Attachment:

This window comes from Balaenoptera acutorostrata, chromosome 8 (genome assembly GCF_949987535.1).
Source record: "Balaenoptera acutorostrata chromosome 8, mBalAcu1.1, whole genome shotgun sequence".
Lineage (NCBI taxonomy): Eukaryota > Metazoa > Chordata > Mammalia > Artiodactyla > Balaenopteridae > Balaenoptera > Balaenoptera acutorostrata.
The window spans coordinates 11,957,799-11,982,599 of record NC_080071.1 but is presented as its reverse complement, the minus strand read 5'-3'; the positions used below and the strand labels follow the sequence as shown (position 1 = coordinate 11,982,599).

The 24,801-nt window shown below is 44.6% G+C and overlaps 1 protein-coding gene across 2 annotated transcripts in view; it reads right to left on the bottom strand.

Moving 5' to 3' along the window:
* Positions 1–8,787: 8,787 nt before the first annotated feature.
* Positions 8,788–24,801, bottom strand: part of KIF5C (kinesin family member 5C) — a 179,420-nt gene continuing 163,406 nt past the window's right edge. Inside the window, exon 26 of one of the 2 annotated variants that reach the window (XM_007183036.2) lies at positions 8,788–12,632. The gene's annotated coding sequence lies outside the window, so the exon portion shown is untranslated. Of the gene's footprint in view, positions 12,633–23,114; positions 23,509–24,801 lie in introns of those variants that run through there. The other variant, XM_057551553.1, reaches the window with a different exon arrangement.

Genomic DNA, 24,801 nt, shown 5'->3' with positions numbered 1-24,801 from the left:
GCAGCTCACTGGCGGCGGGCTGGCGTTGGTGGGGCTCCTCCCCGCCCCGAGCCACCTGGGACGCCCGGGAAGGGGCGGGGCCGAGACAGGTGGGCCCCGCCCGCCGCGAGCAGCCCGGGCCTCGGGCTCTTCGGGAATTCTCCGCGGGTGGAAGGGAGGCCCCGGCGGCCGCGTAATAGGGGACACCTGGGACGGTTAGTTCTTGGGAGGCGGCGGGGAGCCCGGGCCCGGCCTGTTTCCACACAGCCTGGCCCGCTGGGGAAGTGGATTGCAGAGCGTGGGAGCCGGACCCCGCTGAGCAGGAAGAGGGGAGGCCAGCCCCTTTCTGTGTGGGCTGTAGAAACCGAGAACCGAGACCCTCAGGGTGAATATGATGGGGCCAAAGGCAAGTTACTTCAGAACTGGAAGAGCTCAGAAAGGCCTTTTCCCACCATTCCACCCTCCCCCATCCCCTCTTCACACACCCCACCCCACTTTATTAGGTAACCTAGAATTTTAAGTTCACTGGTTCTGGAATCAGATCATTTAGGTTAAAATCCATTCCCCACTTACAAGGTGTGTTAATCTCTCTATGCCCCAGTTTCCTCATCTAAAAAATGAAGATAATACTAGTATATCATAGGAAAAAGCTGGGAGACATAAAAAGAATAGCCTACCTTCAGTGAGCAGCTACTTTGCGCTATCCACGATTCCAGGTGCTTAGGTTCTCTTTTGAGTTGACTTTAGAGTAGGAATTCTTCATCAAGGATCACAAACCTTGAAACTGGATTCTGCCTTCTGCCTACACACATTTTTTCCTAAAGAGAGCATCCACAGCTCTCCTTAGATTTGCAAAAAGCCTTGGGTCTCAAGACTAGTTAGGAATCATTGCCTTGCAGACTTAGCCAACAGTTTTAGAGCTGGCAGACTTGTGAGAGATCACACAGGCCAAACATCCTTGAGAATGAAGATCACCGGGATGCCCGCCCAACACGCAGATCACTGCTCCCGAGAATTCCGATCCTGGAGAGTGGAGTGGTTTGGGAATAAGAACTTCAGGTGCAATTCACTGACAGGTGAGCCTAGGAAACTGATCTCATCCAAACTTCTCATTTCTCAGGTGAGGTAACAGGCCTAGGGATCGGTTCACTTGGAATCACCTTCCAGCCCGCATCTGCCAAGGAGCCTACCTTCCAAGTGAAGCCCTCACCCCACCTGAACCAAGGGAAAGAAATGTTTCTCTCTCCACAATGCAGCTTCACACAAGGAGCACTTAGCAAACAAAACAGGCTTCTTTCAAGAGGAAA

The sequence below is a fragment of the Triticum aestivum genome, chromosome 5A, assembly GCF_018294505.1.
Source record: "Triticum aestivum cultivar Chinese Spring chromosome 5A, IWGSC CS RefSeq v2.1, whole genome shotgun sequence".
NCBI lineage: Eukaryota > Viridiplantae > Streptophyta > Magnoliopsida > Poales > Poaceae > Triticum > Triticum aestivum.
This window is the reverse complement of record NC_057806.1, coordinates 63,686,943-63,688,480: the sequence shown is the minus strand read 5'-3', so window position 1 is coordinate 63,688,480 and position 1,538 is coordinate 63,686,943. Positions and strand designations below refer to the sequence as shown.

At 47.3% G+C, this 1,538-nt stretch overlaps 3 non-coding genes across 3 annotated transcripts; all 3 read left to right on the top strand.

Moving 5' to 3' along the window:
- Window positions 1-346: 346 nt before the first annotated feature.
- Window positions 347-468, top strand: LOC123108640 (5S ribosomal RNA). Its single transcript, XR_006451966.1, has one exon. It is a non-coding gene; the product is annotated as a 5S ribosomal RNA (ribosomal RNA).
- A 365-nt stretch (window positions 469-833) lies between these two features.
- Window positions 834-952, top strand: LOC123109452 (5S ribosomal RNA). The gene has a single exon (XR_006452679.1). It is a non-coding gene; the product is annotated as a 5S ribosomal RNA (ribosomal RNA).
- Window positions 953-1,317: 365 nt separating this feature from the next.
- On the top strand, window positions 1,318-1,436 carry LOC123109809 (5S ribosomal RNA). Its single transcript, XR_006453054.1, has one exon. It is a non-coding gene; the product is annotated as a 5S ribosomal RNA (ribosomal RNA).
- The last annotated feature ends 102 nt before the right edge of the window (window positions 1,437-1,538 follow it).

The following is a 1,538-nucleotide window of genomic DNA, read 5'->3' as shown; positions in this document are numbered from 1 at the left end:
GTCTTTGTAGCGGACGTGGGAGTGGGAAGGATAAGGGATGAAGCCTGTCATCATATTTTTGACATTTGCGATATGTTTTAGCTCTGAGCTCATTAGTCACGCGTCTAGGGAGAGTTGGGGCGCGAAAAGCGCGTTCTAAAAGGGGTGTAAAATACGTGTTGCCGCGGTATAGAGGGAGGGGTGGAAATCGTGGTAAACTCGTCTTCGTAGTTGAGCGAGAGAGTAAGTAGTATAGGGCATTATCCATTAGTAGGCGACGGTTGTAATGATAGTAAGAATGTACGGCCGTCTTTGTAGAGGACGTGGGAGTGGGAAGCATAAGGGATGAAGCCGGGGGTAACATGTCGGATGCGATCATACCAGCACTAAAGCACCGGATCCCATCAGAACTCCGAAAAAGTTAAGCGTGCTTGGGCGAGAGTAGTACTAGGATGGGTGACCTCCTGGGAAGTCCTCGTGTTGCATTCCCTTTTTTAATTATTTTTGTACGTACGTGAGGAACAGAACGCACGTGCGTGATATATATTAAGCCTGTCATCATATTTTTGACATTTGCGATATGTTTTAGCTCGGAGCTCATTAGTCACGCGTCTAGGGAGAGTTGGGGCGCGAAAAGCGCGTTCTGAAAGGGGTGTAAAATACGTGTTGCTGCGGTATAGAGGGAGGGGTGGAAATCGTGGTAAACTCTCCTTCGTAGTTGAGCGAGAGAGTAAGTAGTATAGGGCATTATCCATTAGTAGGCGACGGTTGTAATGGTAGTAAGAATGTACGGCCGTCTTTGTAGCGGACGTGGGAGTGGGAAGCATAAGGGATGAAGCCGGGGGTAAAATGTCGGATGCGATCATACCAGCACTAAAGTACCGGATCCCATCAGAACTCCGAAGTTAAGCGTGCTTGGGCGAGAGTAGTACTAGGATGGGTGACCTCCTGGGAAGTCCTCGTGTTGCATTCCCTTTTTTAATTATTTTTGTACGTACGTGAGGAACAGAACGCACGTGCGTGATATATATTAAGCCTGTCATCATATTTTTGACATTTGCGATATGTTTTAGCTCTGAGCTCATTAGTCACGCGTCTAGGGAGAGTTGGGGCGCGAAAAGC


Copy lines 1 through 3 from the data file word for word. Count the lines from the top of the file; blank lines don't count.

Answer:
This window comes from Balaenoptera acutorostrata, chromosome 8 (genome assembly GCF_949987535.1).
Source record: "Balaenoptera acutorostrata chromosome 8, mBalAcu1.1, whole genome shotgun sequence".
Lineage (NCBI taxonomy): Eukaryota > Metazoa > Chordata > Mammalia > Artiodactyla > Balaenopteridae > Balaenoptera > Balaenoptera acutorostrata.